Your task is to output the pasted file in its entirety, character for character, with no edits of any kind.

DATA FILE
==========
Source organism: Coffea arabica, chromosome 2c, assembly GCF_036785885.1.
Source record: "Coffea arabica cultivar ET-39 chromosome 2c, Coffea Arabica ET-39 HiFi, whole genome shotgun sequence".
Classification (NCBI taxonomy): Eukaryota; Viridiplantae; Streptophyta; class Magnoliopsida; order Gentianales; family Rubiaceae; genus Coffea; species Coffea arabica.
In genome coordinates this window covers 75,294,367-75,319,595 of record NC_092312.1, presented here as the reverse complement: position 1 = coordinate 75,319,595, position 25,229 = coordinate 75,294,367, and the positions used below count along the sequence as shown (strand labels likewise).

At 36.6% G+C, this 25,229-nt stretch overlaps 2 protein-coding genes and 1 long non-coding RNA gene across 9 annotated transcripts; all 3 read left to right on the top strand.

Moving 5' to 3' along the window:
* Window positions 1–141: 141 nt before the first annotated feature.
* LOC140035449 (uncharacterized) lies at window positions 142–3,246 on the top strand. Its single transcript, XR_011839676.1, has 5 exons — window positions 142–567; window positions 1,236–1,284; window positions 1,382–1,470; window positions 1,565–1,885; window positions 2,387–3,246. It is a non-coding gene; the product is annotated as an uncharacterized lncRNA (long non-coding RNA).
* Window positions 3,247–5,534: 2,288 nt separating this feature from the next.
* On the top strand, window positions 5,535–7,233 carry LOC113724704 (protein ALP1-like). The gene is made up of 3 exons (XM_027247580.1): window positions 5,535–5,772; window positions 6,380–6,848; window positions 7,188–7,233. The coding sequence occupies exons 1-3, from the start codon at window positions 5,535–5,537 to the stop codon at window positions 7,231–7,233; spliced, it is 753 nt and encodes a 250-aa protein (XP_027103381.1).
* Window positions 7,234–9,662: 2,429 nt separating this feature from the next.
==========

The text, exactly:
Source organism: Coffea arabica, chromosome 2c, assembly GCF_036785885.1.
Source record: "Coffea arabica cultivar ET-39 chromosome 2c, Coffea Arabica ET-39 HiFi, whole genome shotgun sequence".
Classification (NCBI taxonomy): Eukaryota; Viridiplantae; Streptophyta; class Magnoliopsida; order Gentianales; family Rubiaceae; genus Coffea; species Coffea arabica.
In genome coordinates this window covers 75,294,367-75,319,595 of record NC_092312.1, presented here as the reverse complement: position 1 = coordinate 75,319,595, position 25,229 = coordinate 75,294,367, and the positions used below count along the sequence as shown (strand labels likewise).

At 36.6% G+C, this 25,229-nt stretch overlaps 2 protein-coding genes and 1 long non-coding RNA gene across 9 annotated transcripts; all 3 read left to right on the top strand.

Moving 5' to 3' along the window:
* Window positions 1–141: 141 nt before the first annotated feature.
* LOC140035449 (uncharacterized) lies at window positions 142–3,246 on the top strand. Its single transcript, XR_011839676.1, has 5 exons — window positions 142–567; window positions 1,236–1,284; window positions 1,382–1,470; window positions 1,565–1,885; window positions 2,387–3,246. It is a non-coding gene; the product is annotated as an uncharacterized lncRNA (long non-coding RNA).
* Window positions 3,247–5,534: 2,288 nt separating this feature from the next.
* On the top strand, window positions 5,535–7,233 carry LOC113724704 (protein ALP1-like). The gene is made up of 3 exons (XM_027247580.1): window positions 5,535–5,772; window positions 6,380–6,848; window positions 7,188–7,233. The coding sequence occupies exons 1-3, from the start codon at window positions 5,535–5,537 to the stop codon at window positions 7,231–7,233; spliced, it is 753 nt and encodes a 250-aa protein (XP_027103381.1).
* Window positions 7,234–9,662: 2,429 nt separating this feature from the next.